Sunday, 26 April 2009

Demos, realistic fly tying & furled leaders

Yesterday was the Open Day for the Orvis stores, throughout the country. Burford is a really beautiful town situated in the Cotswolds, between Cheltenham and Oxford. Near the store runs the river Windrush.

There were alot of people through the doors - often sporadic. There was a fait bit of interest in the fly-tying and certainly we managed to fuel the interests of some of the children that watched - the future of our sport. It was great to see the look on their faces when they managed to tie their first fly.

Here's a great shot from the day, when Dennis Shaw's Ammonite Nymph met a living Alder fly:

Love at first sight!

The artificial is pattern designed by Steve Thornton. Click here for a tutorial by Dennis Shaw for its tying.

Here's a shot of Dennis Shaw's Hopper flies - not a usual pattern in the UK, but certainly effective. It's accounted for some big wild fish!

I mainly tied dun and spinner patterns, with a few nymphs and soft hackles thrown in. Here's the sort of thing:

The idea behind this particular fly was to use the tail splitting floss as the top of the abdomen.

Also present was Jim Williams from the Wiltshire Fly Fishing School. He was demonstrating how to tie furled leaders. This was a really fascinating process - simple, but incredibly effective. The turnover in these leaders is truly amazing. I certainly plan to road test these this season. They have so many applications from Czech nymphing through to dry-fly - and everything in between. Take a look at the Jim's Furled leaders website - he isn't taking orders at the moment, but will do very soon. Definitely worth the tiny price for something so long lasting and effective. When I get my hands on the leaders, I'll let you know how I get on.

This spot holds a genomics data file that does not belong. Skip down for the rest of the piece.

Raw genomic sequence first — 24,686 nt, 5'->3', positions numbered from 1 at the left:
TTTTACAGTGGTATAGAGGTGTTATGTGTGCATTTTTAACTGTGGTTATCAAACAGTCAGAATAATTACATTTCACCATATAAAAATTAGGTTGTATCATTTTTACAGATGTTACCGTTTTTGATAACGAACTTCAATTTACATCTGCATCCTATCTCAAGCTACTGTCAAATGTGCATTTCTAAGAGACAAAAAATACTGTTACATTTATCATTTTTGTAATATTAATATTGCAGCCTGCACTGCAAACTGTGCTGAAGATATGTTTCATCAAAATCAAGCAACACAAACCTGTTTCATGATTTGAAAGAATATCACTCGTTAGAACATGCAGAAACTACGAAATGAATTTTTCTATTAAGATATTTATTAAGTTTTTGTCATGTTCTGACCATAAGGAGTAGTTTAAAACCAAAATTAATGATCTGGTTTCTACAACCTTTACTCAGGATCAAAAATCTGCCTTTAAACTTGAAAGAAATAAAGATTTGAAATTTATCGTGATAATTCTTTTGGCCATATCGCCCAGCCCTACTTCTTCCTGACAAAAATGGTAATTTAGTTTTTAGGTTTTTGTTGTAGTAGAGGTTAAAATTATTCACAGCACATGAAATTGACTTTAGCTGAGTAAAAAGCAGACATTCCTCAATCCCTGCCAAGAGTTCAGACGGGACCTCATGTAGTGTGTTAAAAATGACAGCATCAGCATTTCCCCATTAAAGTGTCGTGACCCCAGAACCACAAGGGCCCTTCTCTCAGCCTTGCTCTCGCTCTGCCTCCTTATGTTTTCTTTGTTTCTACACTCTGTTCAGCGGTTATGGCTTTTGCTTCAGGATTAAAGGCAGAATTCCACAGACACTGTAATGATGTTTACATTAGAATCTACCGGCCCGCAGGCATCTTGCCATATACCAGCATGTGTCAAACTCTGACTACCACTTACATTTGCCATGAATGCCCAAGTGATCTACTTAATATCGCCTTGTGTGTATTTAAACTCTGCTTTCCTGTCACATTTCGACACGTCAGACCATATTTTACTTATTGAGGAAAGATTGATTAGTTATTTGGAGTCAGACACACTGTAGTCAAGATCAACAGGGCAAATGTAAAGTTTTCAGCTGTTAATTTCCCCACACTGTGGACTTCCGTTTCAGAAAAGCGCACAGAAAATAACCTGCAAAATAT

By the way, I've just added a rolling gallery to the right.

The link takes you to some of my wife's art work. Please take a look ;-)

~ Dave

Wednesday, 22 April 2009

Orvis Demonstration - Burford

This is turning out to be a busy week with work which is preventing me from getting on the river. However, on Saturday, I will be doing a demonstration at the Orvis store in Burford.

All the stores will be running events on the Friday and the Saturday. If you can, please pop in have a chat. Dennis Shaw will also be tying - and having watched a recent demonstration of his tying, you will certainly be impressed.

To get into the mind-set for Saturday, here are a couple of soft-hackled spinner patterns from last weekend:

Hook: Grip 12003 #12
Thread: 10/0 orange Powersilk
Tail: DNA frosty fibre
Abdomen: Awesome Possum, olive
Rib: As thread
Hackle: Greenwells hen

Hook: Grip 12003 #12
Thread: 10/0 Orange Powersilk, orange
Abdomen: Wapsi superfine, grey/olive
Rib: As thread
Tail: Lemon Woodduck barbs
Thorax: Peacock herl
Hackle: Coq de Leon hen, dyed light olive

I hope you can make it to say 'Hello'. I'll report back, hopefully with some photos.


Monday, 20 April 2009

Soft Spinners